Preparing Jobsites and Workers for Winter Weather

Safety
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Contact: Brad Mannion
bmannion@nahb.org
(202) 266-8265

Published

Winter weather can present extreme safety challenges for workers on home building jobsites, both outside and within the structure. With rapidly changing and dangerous conditions occurring outdoors, and hidden hazards inside structures, working in temperatures below freezing requires a plan.

As temperatures drop and wind speed increases, heat leaves the body more rapidly. This can lead to cold-induced injuries including hypothermia, which occurs when skin temperature lowers leading to declining internal body temperature and frostbite. Hypothermia and other similar medical emergencies could lead to serious lasting health problems and may even cause death.

Winter weather can also present risks to those working inside structures. The use of space heaters can present an elevated fire risk, so appropriate caution and constant monitoring should always be used when these devices are in operation. Another common risk is carbon monoxide poisoning when fuel-burning equipment and tools are used in buildings or semi-enclosed spaces without adequate ventilation.

These dangers increase during the winter months when this type of equipment is used in indoor areas that have been sealed tightly to block out cold temperatures and wind.

Preparation and planning is key to keeping the workers and the jobsite safe during the winter months. Here are some winter weather preparedness tips:

Stay aware of weather forecasts. Employers should watch the local weather and check the National Weather Service. If possible, schedule work during the warmest part of the day.

Limit exposure to the elements. When the wind and snow are blowing and temperatures are dangerously low, schedule outside work in shorter time blocks.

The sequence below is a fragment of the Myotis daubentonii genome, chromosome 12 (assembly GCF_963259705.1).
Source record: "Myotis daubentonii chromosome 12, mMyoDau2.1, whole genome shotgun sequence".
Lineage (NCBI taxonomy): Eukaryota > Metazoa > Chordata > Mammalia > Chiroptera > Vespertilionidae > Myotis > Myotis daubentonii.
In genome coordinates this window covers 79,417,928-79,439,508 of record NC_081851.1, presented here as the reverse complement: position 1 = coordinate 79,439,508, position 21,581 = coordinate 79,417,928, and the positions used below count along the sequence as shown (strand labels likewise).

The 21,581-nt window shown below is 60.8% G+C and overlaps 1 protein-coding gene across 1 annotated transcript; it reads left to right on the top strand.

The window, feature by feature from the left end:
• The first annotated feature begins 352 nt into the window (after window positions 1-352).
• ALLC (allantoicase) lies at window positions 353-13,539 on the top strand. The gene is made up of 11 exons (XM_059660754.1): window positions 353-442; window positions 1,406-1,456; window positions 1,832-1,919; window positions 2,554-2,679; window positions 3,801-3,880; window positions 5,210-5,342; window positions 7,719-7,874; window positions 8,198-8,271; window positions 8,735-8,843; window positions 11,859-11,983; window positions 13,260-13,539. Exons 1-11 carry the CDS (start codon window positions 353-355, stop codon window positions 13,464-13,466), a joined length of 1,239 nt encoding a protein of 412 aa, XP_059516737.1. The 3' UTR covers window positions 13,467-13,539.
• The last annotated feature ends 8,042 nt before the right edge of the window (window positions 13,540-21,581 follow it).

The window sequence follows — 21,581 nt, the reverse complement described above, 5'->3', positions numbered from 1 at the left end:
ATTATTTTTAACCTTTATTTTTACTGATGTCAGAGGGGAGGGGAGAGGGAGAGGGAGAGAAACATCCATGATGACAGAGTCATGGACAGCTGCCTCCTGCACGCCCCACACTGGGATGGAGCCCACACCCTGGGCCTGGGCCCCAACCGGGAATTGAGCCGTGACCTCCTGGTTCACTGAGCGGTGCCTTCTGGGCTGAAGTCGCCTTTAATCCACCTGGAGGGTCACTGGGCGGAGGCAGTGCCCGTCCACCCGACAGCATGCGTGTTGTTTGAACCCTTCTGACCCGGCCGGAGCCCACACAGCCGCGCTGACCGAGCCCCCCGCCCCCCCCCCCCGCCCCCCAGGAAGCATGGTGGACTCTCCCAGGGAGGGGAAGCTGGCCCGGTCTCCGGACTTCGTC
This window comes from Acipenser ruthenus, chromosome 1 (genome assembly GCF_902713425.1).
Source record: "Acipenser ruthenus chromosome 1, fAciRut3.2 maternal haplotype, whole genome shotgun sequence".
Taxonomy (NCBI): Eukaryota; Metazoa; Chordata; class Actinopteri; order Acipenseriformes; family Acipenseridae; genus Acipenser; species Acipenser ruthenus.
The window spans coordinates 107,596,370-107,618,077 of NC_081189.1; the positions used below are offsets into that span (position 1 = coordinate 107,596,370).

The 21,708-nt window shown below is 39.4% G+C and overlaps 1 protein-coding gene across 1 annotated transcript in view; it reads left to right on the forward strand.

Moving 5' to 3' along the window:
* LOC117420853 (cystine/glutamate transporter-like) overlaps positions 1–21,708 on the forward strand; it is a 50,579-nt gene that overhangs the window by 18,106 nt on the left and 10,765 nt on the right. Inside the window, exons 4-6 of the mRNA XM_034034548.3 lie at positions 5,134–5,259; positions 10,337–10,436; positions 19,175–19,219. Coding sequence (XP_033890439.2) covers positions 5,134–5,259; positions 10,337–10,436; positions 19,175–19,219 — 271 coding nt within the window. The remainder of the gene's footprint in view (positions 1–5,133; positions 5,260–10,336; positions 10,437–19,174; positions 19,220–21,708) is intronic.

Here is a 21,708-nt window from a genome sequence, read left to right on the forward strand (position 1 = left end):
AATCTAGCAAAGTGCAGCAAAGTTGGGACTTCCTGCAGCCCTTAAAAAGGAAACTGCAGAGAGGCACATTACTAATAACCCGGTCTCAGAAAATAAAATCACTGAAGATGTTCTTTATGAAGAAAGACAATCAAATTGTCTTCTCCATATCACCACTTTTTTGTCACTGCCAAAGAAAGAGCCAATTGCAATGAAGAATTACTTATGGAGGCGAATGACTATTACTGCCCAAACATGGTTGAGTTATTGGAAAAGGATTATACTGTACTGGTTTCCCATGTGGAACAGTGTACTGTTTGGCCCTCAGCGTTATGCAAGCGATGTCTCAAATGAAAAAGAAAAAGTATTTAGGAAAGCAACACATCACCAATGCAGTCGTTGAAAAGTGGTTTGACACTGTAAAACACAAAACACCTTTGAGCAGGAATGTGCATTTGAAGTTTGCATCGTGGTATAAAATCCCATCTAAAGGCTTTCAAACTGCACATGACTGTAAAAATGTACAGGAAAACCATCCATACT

Require proper gear. Working outside during the winter requires the right gear for the job, including boots, heavy coats, gloves, hats and other essentials based on the weather. Encourage dressing in layers with a base layer of moisture-wicking fabrics to better handle temperature fluctuations and keep workers safe throughout the day, no matter the temperature.

Remove snow and ice. Snow can also hide dangerous materials that can fall to a lower level and injure a worker. Before work is started on a site, employers should ensure that snow is removed, sand is put down on walkways, and large patches of ice are chipped away.

Ensure adequate ventilation.When working inside structures during winter months, ensure that there is adequate ventilation for carbon monoxide or chemical fumes. Sources of carbon monoxide can include anything that uses combustion to operate, such as portable generators, space heaters, power tools, compressors, pumps, welding equipment, furnaces, gas-powered forklifts and motorized vehicles.

Inspect space heaters. Make sure electrical cords powering space heaters aren’t frayed or loosely connected. Also make sure the areas around heaters are free from debris and other potential fire fuels.

Inspect and prepare vehicles. Before heading into the winter, all work vehicles should be inspected to determine if they are fully functioning.

Educate workers on the signs of frostbite and hypothermia. Supervisors and workers need to know the symptoms of hypothermia and frostbite so that if anyone shows these signs, they can receive immediate medical attention.

When it comes to working in winter weather, taking the time to prepare or upgrade your safety plan before the temperatures drop and snows falls can help keep workers and the jobsite safe throughout the season.

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